Science reports James Haber's latest cancer research
Lab reveals connection between mutation and malignancy
What if we could understand why cancer develops? We know that certain risk factors, such as smoking or excessive sun exposure, can increase the chances of developing this terrible disease, but cancer can form in any tissue, and the cause is not always clear. One idea that has emerged is that for a cell to transform into a cancer cell it must suffer a large number of mutations affecting different genes needed to control cell growth. In a study published this week in Science, researchers have found that the process of repairing DNA damage also unexpectedly increases the rate of mutations and changes the kinds of mutations that arise.
Surprisingly, as cells progress toward full-blown cancer they begin to suffer alterations of the normal DNA replication process, leading to an increased amount of DNA damage, especially chromosome breaks. Thus there is an increased need for cells to accurately repair these breaks.
Biologist James Haber, graduate student Wade Hicks and undergraduate Minlee Kim report that the repair of damaged strands of DNA, specifically by a process known as gene conversion, can cause higher-than-normal levels of mutation; in fact, 1,400 times as high as spontaneous mutations in cells.
“It has been hard to imagine how cells could accumulate so many mutations in the few generations that they undergo cell division on the way to becoming cancerous,” Haber said. “We think that the elevated rate of mutation at sites where DNA has been broken may be an important source of these gene changes.”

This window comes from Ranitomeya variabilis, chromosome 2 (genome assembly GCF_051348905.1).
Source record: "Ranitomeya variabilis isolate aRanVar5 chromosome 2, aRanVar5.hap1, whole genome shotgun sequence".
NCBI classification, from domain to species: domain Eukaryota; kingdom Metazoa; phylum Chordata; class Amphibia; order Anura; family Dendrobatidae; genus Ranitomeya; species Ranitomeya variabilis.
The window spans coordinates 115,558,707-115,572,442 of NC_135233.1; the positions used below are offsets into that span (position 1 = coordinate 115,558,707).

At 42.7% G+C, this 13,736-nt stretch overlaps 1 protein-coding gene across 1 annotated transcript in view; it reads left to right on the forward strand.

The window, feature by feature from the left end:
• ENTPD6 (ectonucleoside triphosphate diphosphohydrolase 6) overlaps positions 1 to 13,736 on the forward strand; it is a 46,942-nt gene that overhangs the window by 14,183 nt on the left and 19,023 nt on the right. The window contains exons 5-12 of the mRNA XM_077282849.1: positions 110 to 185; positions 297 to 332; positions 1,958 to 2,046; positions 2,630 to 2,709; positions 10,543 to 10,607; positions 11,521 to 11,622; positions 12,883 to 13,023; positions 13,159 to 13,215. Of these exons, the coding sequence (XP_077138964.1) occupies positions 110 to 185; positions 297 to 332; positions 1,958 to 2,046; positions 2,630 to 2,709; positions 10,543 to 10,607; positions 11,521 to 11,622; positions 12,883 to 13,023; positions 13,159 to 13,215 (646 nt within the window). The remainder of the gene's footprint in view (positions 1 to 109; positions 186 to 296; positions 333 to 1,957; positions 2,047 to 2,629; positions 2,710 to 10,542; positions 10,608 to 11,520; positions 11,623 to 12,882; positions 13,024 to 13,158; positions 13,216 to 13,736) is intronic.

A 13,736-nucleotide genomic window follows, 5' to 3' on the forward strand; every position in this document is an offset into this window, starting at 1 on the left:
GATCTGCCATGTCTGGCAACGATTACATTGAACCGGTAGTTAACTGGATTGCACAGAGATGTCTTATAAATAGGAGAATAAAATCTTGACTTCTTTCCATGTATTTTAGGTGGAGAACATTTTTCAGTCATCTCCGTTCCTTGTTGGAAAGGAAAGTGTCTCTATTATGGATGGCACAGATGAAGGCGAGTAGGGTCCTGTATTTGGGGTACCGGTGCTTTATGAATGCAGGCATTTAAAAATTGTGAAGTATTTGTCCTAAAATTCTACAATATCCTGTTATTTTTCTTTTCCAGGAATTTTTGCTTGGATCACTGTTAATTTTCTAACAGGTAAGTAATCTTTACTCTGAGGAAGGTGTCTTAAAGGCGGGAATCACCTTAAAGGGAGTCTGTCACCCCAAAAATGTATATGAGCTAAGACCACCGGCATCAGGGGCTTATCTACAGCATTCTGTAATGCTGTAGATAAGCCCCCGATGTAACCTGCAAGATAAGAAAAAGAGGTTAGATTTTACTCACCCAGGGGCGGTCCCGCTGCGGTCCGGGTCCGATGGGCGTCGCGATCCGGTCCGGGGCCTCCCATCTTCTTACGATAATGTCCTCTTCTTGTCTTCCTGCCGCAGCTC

Most DNA damage takes the form of double-stranded DNA breaks (DSBs), for which the cell has multiple methods of self-repair. One method, gene conversion (GC), was originally believed to be relatively error-free, since it involves repairing the break by copying in DNA from a nearly identical sequence that serves as a library to restore the original DNA sequence.
“During repair, mutation rates increase, and the types of mutation during repair are different from normal mutagenesis, explained Hicks, the lead author. “It would be interesting to do an in depth analysis of the types of mutations in cancer cells and compare to those we observed in a repair event to see if they match up.”
While other studies have looked at GCs and mutation rates in the past, this is the first study to look directly at the region where both DNA strands are replaced. The researchers used yeast cells, a simple organism in which it is possible to induce a single DSB at one location in all cells and then count the number of mutations that arise during the repair of the break. Through this simple system, Haber and his colleagues were able not only to measure the mutation rates, but also to determine which DNA repair enzymes are most important for GC, and to suggest a possible reason for the high number of mutations created.
They discovered that an innate repair system known as mismatch repair does not get recruited during GC; therefore mutations cannot be fixed. In addition, they discovered that many of the repair-associated mutations had a distinct “signature”, which suggested that the copying of DNA that must occur during the repair of the break was frequently interrupted and required a way to “find the right place” to recommence copying. One striking consequence of the lack of straightforward copying was that some of the repair events involved “template switches,” in which the copying machinery jumped from the template it was supposed to use to another, distantly related DNA sequence on another chromosome.
“The next steps for this project will be to better characterize these template switches we observed,” said Hicks. “What is the actual rate of these events? What proteins are required or not to do the template switches?”
It will now be important to see if there is an acceleration of mutagenesis in precancerous mammalian cells and to learn if there are ways to prevent it from occurring.